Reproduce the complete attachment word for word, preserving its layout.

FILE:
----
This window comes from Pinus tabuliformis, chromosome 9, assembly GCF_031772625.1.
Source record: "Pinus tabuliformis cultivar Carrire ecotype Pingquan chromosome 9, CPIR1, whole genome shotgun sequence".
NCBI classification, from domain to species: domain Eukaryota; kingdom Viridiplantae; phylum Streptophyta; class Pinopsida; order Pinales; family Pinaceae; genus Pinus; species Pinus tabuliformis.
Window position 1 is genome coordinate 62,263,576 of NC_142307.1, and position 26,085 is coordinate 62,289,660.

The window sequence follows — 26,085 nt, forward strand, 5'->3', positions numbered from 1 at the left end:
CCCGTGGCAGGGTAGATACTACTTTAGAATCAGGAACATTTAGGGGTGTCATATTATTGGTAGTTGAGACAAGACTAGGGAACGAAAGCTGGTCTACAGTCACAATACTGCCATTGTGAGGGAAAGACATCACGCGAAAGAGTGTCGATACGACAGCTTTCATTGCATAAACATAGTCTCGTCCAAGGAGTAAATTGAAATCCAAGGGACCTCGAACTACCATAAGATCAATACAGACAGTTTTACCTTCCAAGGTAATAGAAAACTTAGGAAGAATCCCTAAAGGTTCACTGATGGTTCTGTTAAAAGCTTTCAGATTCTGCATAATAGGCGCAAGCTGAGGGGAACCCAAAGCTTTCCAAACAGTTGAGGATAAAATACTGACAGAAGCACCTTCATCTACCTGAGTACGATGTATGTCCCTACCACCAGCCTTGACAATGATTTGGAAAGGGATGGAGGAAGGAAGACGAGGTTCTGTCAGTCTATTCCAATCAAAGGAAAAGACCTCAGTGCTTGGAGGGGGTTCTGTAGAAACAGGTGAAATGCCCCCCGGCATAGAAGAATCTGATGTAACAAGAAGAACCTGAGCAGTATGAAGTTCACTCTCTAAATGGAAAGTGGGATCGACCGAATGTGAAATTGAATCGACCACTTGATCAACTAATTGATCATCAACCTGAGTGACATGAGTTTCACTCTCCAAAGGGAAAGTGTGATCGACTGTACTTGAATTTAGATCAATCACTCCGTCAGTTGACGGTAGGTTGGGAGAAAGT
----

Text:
This window comes from Pinus tabuliformis, chromosome 9, assembly GCF_031772625.1.
Source record: "Pinus tabuliformis cultivar Carrire ecotype Pingquan chromosome 9, CPIR1, whole genome shotgun sequence".
NCBI classification, from domain to species: domain Eukaryota; kingdom Viridiplantae; phylum Streptophyta; class Pinopsida; order Pinales; family Pinaceae; genus Pinus; species Pinus tabuliformis.
Window position 1 is genome coordinate 62,263,576 of NC_142307.1, and position 26,085 is coordinate 62,289,660.

The window sequence follows — 26,085 nt, forward strand, 5'->3', positions numbered from 1 at the left end:
CCCGTGGCAGGGTAGATACTACTTTAGAATCAGGAACATTTAGGGGTGTCATATTATTGGTAGTTGAGACAAGACTAGGGAACGAAAGCTGGTCTACAGTCACAATACTGCCATTGTGAGGGAAAGACATCACGCGAAAGAGTGTCGATACGACAGCTTTCATTGCATAAACATAGTCTCGTCCAAGGAGTAAATTGAAATCCAAGGGACCTCGAACTACCATAAGATCAATACAGACAGTTTTACCTTCCAAGGTAATAGAAAACTTAGGAAGAATCCCTAAAGGTTCACTGATGGTTCTGTTAAAAGCTTTCAGATTCTGCATAATAGGCGCAAGCTGAGGGGAACCCAAAGCTTTCCAAACAGTTGAGGATAAAATACTGACAGAAGCACCTTCATCTACCTGAGTACGATGTATGTCCCTACCACCAGCCTTGACAATGATTTGGAAAGGGATGGAGGAAGGAAGACGAGGTTCTGTCAGTCTATTCCAATCAAAGGAAAAGACCTCAGTGCTTGGAGGGGGTTCTGTAGAAACAGGTGAAATGCCCCCCGGCATAGAAGAATCTGATGTAACAAGAAGAACCTGAGCAGTATGAAGTTCACTCTCTAAATGGAAAGTGGGATCGACCGAATGTGAAATTGAATCGACCACTTGATCAACTAATTGATCATCAACCTGAGTGACATGAGTTTCACTCTCCAAAGGGAAAGTGTGATCGACTGTACTTGAATTTAGATCAATCACTCCGTCAGTTGACGGTAGGTTGGGAGAAAGT